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Atmosphere in Moscow 'Not Positive', Says Iranian Delegation

Iran and six world powers meet over Tehran's nuclear program in Moscow, but no breakthrough is reached.
By Elad Benari
First Publish: 6/19/2012, 5:13 AM

Ashton meets with Saeed Jalili in Moscow
Ashton meets with Saeed Jalili in Moscow
Reuters

Iran and world powers locked horns on Monday in hours of tense talks in Moscow seeking a diplomatic solution to the crisis over Tehran's nuclear program, but there was no breakthrough.

AFP reported that during the talks, billed as a last chance to find hope of a negotiated solution to the decade-long standoff, the West was looking for signs that Iran could show willingness to scale down the intensity of its uranium enrichment activities.

A member of the Iranian delegation gave a downbeat assessment well into the second session in the afternoon, telling AFP, “So far the atmosphere is not positive. Setting up the framework (for negotiation) is the main problem.”

The Iranian diplomat added that based on the morning's talks “it is possible” that the second day would not even be required, without elaborating.

Chief Iranian nuclear negotiator Saeed Jalili had gone into the talks in uncompromising mood, telling Iranian state television, “These negotiations are a big test to see if the West is in favor of Iran's progress or against.”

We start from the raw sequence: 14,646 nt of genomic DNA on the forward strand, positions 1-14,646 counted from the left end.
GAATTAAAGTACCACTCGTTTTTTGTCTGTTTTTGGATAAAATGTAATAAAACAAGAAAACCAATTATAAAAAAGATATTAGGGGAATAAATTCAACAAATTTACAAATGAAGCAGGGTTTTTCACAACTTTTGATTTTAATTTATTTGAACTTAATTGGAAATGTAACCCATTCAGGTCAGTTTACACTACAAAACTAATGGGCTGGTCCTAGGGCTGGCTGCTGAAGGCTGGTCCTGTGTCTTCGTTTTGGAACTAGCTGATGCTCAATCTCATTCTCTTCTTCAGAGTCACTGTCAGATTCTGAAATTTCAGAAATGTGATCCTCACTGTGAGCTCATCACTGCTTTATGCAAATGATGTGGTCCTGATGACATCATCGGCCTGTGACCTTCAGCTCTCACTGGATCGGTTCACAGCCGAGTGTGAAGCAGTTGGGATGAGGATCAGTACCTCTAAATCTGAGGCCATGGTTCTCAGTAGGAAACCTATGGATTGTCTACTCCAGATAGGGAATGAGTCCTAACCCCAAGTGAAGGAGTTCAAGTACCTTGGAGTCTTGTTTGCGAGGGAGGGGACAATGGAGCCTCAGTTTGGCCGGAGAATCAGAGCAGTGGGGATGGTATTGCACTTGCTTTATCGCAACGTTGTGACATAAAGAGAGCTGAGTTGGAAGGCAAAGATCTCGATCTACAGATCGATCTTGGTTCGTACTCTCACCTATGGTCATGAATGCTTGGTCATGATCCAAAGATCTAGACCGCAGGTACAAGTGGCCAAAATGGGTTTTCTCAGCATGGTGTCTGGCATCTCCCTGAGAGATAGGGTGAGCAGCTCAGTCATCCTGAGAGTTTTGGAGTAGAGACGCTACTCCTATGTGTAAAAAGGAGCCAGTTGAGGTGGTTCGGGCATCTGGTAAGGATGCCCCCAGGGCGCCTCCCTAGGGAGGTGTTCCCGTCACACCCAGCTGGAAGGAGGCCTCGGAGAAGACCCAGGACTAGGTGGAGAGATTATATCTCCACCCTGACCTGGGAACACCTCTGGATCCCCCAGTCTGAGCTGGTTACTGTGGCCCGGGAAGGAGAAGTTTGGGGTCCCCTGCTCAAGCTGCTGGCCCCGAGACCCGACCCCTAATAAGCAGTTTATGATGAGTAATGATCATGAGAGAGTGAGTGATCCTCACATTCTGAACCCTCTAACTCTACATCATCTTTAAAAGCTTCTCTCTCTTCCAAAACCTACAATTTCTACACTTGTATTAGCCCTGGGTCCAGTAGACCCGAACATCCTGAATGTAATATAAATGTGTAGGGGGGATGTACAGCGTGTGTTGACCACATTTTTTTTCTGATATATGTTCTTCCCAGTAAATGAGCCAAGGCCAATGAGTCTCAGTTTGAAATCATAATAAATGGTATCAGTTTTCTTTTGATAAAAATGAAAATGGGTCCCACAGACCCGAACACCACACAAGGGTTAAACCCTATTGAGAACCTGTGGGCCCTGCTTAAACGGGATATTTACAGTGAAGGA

A spokesman for the EU delegation to the talks told reporters that world powers were sticking by a previous demand for Iran to halt enriching uranium to 20 percent -- a level approaching that needed to make an atomic bomb.

The world powers are the P5+1 – Britain, China, France, Russia and the United States, plus Germany. Jalili also held a bilateral meeting with the EU's Foreign Policy Chief Catherine Ashton and was due to hold another with Russian envoys later, AFP reported.

The talks follow a bruising session in Baghdad in May that failed to make any noticeable progress beyond agreeing a date for more talks, an outcome that may not be acceptable to the West if repeated in Moscow.

In a hint of compromise, Iranian President Mahmoud Ahmadinejad said on Monday that Iran is ready to suspend its controversial enrichment of uranium to 20 percent if Europe guarantees delivery of nuclear fuel for its reactors.

Ahmadinejad previously accused major world powers of looking for ways to “find excuses and to waste time” in talks.

Israeli President Shimon Peres said in an interview on CNN on Monday that “time is running out” for Iran. “You cannot provoke the world, assuming the world is made of fools only," Peres told the network.